There is a great deal of joy in watching the birds that come to your feeders. While wild birds do not need the food that is provided, they certainly enjoy it, particularly on days when the weather is poor or the ground is covered with snow or ice. There are, however, some things that you should keep in mind in order to feed the birds responsibly. Here are three things that you can do that will help put your mind at ease and allow you to feed the birds with confidence that you are doing more good than harm.
The first way to keep the birds healthy is to have fresh food available. Buy your seed at the beginning of the feeding season. Unless it has been stored very carefully, seed is likely to spoil during the hot summer months. If you are using seed that you have stored, examine it carefully to make sure that it is not molding, doesn’t smell bad, or isn’t covered in bugs. Seed that seems spoiled in any way should be disposed of in a way that prevents birds from eating it. Once you bring home your seed, store it in an airtight container to keep it safe from pests, like mice or squirrels. And, keep that container in a cool dry place, an unheated garage or mudroom probably works perfectly during the winter.
The second way to care for the birds in your yard is to clean your feeders a few times a season. Once a month you should take down all of your feeders, dismantle them, and using mild soap and water you should scrub them clean. After you’ve cleaned them, particularly if you have noticed any sick birds at your feeders, you should disinfect the feeders. You can disinfect with vinegar or with bleach. If using vinegar you should disinfect the feeders with a 50-50 water-vinegar rinse. If you are using bleach, use a 9-1 solution that is 9 parts water to 1 part bleach. Then, allow the feeders to dry completely before you refill them with fresh seed and hang them back out for the birds.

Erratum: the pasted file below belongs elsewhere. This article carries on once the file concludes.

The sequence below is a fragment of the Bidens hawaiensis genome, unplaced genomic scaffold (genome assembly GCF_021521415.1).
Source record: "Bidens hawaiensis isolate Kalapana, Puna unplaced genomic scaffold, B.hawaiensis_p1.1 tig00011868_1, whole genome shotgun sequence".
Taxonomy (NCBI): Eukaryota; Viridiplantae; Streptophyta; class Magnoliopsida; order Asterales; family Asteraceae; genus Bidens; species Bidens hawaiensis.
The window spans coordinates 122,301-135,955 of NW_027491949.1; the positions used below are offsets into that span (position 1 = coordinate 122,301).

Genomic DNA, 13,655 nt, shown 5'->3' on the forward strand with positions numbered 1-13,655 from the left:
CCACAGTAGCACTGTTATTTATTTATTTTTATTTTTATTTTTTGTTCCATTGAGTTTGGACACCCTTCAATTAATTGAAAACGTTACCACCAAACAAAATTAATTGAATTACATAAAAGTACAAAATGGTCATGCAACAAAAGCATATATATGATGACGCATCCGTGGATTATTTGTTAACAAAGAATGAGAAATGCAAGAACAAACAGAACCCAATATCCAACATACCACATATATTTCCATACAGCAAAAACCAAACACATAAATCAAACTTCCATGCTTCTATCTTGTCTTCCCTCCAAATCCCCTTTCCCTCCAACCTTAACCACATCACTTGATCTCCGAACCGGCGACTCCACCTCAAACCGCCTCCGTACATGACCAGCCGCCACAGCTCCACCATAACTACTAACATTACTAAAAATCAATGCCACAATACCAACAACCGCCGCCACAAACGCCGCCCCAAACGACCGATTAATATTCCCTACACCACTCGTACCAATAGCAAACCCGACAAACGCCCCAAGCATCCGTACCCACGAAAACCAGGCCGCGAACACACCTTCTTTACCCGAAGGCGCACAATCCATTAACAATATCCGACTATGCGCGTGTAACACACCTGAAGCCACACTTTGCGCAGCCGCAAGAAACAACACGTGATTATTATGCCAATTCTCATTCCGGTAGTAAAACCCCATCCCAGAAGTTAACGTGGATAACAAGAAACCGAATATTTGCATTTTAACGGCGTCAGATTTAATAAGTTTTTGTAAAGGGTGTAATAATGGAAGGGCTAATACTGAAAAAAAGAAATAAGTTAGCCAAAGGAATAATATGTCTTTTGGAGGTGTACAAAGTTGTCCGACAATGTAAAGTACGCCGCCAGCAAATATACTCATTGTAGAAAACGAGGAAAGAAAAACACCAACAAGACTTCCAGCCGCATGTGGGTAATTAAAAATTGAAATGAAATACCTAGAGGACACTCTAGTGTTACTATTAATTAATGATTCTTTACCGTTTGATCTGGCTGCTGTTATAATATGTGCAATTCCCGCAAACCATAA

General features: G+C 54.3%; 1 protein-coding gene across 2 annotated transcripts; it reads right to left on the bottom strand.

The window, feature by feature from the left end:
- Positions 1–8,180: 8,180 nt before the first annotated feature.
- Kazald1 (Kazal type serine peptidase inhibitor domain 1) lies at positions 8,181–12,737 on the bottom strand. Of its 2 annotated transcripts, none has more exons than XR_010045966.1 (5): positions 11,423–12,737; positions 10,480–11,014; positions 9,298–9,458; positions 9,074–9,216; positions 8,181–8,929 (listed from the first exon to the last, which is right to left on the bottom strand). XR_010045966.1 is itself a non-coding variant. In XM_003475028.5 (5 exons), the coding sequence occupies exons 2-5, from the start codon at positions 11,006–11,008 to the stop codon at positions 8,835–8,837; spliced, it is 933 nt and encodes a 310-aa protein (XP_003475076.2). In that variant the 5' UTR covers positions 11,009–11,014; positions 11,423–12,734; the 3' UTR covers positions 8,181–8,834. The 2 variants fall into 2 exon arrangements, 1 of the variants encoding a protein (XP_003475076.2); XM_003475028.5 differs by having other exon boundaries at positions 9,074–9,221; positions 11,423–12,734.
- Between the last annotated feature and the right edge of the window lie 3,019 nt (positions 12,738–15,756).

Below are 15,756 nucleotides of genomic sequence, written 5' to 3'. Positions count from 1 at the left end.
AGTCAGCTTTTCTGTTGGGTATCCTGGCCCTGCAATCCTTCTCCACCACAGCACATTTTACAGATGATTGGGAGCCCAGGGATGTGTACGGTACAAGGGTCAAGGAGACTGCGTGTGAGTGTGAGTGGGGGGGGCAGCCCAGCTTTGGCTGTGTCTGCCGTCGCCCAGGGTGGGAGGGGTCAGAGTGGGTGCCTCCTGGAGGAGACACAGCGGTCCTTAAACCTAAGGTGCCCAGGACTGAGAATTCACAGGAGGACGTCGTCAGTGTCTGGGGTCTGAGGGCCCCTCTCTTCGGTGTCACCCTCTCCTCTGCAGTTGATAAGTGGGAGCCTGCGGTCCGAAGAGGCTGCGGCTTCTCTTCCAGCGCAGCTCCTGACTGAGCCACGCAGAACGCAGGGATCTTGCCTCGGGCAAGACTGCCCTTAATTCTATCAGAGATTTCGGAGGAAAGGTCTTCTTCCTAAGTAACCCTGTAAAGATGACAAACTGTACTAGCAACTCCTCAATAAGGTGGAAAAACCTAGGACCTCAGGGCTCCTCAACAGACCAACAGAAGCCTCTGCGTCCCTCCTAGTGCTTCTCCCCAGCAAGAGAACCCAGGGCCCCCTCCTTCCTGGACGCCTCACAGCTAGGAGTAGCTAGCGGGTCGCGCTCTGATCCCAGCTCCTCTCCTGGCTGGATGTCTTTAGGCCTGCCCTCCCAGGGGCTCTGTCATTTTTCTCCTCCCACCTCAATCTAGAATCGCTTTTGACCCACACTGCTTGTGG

Finally, keep your yard tidy. A few times a season, you should rake up seed droppings from under your feeders and dispose of them. This is especially important if you have seen sick birds at your feeders, you do not want healthy ground foragers to come in contact with their droppings. But, it is beneficial to your ground foragers, even if you only have healthy birds, and it is better for the soil under the feeders which can get overwhelmed by seed shells.
If you have a bird bath, your bath should be periodically emptied and scrubbed clean, just like the feeders. Make sure you locate your bird bath away from your feeders so that feeder waste and bird droppings are less likely to be in your bath.
Finally, enjoy your birds. Bird watching and feeding can feel intimidating, once you realize there is slightly more to it than setting up a feeder and watching the birds, but if you follow these guidelines you can rest assured that you are taking care of the birds that visit your yard in the best way you can.